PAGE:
Dallas-Fort Worth is new center of college football
The College Football Hall of Fame is moving from South Bend, Ind., to a new home in Atlanta in the fall of 2014.
You can put the Hall of Fame wherever you want. Astute observers know Dallas-Fort Worth is the center of the major college football universe.
Wednesday’s announcement that Cowboys Stadium will host the first national title game of the new playoff system only confirms it. D-FW is where more college football activity, on and off the field, happens than anyplace else.
Now, this isn’t to say North Texas is home to the most passionate college football fans, or the best teams. Those titles belong to places like Tuscaloosa and Baton Rouge.
However, it’s not like Texas is any slouch when it comes to football fanaticism. Football is ingrained in Texas the way basketball is in Indiana.
Just attend one of the high school playoff dates at Cowboys Stadium that draws 40,000 fans. Or turn on a sports radio show on a Monday after a Cowboys loss.
But if you were to do a heat map of college football activity, the Dallas-Fort Worth area would show up in bright red.
D-FW is home to some of college football’s biggest events. The AT&T Cotton Bowl is one of the traditional New Year’s Day bowls and now is part of the semifinal rotation for the national championship playoff.
The area is home to two other bowls as well: The Bell Helicopter Armed Forces Bowl in Fort Worth and the Heart of Dallas Bowl at the old Cotton Bowl Stadium. That’s three bowl games played in one metropolitan area.
In addition to the bowl games, the FCS championship has been played in Frisco the last two years. The game has been such a success, the NCAA agreed to an extension to host the game in Frisco through 2016.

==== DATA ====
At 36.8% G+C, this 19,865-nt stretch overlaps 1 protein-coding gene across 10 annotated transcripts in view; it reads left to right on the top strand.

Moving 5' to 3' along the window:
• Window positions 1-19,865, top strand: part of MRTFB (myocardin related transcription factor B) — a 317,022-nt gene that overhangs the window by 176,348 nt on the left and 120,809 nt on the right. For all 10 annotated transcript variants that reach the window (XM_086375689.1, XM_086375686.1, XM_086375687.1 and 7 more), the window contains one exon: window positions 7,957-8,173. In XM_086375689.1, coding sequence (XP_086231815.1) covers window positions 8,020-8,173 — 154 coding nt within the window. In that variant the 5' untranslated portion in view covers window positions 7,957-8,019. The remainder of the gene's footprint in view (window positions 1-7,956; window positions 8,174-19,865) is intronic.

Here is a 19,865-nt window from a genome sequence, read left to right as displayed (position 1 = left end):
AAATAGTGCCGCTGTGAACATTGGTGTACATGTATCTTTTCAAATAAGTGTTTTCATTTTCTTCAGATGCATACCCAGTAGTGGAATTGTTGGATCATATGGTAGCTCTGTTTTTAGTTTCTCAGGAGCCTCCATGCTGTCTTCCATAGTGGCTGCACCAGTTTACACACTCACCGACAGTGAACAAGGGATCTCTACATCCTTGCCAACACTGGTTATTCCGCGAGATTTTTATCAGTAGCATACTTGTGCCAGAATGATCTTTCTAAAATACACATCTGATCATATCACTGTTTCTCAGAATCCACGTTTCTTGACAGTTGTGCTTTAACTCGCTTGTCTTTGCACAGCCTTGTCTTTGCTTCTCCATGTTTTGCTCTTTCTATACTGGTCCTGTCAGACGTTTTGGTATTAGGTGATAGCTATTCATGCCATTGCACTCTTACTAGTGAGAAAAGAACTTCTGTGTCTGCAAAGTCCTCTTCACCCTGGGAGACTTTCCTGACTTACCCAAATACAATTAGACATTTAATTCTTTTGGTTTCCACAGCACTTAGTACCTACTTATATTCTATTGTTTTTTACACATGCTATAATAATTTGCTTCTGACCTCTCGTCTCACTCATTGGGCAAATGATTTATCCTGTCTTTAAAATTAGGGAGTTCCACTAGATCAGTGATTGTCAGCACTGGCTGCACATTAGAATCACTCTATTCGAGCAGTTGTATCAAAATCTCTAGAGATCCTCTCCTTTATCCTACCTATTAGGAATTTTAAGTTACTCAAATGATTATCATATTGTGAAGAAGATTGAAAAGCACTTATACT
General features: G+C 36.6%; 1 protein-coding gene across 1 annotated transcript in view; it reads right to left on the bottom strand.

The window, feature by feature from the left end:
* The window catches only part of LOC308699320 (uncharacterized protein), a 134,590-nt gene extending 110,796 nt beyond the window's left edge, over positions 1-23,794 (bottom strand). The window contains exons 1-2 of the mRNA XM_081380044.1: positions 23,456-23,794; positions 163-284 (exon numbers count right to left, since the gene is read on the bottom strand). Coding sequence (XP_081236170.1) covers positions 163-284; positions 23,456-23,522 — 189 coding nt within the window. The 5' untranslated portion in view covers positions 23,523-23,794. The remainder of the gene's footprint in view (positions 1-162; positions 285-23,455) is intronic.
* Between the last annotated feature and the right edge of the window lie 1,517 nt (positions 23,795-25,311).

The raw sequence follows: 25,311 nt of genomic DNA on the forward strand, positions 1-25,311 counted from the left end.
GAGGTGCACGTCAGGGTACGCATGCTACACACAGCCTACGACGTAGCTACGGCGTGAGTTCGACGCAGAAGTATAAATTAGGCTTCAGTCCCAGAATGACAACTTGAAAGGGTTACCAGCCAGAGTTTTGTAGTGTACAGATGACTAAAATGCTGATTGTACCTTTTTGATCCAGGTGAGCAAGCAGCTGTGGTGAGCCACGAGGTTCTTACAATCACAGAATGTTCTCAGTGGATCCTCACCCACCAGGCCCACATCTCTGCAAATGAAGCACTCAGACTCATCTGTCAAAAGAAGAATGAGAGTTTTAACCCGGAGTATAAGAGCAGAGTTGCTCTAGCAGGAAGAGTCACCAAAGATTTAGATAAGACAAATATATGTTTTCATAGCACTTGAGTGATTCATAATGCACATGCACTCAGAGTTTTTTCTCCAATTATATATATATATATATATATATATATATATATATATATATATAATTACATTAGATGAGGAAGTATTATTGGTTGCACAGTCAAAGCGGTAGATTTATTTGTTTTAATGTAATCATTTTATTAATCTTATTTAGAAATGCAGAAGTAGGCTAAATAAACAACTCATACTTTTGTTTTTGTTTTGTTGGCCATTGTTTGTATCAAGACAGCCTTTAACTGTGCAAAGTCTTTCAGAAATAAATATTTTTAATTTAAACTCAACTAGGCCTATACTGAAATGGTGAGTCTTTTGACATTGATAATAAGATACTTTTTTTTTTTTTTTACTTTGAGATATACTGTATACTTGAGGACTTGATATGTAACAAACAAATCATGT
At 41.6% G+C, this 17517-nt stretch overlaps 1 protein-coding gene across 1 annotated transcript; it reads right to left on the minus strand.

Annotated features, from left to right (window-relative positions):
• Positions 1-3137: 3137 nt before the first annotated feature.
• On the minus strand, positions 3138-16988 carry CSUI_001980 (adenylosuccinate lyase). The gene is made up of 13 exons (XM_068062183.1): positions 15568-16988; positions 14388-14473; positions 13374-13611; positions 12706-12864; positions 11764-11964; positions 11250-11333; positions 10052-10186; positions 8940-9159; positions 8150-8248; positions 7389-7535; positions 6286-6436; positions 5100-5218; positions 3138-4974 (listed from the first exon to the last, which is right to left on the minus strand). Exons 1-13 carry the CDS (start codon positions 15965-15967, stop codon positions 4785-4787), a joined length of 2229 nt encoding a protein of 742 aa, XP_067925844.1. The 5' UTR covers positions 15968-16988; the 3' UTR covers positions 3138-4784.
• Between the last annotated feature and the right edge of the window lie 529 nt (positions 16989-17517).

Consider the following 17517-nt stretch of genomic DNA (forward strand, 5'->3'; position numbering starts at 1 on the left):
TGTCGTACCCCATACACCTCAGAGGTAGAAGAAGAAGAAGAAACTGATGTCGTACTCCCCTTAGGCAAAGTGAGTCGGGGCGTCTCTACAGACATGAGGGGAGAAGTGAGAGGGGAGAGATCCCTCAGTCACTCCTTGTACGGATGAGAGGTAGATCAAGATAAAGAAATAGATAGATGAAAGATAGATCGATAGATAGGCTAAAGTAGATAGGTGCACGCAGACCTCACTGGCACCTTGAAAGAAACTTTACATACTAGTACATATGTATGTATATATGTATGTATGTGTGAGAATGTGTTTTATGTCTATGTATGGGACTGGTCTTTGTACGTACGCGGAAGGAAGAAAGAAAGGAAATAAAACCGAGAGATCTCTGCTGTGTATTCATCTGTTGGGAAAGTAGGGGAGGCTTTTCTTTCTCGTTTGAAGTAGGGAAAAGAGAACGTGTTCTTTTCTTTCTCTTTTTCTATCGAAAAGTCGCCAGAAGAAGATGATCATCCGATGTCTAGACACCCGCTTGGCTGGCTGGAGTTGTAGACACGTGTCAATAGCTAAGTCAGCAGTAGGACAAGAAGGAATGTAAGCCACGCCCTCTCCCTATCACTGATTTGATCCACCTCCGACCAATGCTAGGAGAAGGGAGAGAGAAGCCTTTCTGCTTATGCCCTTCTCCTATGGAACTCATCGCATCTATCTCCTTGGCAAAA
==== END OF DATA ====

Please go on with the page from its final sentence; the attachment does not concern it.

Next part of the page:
D-FW is also home to headquarters of the Big 12 and Conference USA, as well as the National Football Foundation.
There are also two major college football awards headquartered in North Texas with the Davey O’Brien quarterback award in Fort Worth and the Doak Walker running back award in Dallas.
Dallas Fort Worth is also home to three FBS programs: SMU in Dallas, TCU in Fort Worth and North Texas in Denton.
Cowboys Stadium now hosts one of the biggest intersectional contests, the Cowboys Classic, every Labor Day and other major games throughout the season.
And every October, Dallas hosts one of the great spectacles in all of college football with the Texas-Oklahoma game.
Name another area that boasts one of college football’s biggest rivalry games, three bowl games, two conference headquarters, two major awards and is home to three college football programs. Now you can add the national championship game to the list of D-FW’s college football connections.
Not bad for an area that’s often assumed to be strictly a pro sports market.
The College Football Hall of Fame will have a grand re-opening in Atlanta. Thousands will flock there to see mementos of the game’s great heroes and moments.
But if you want to be in the middle of college football as it unfolds today, there’s no better place than Dallas-Fort Worth.
Follow Keith Whitmire on Twitter: @Keith_Whitmire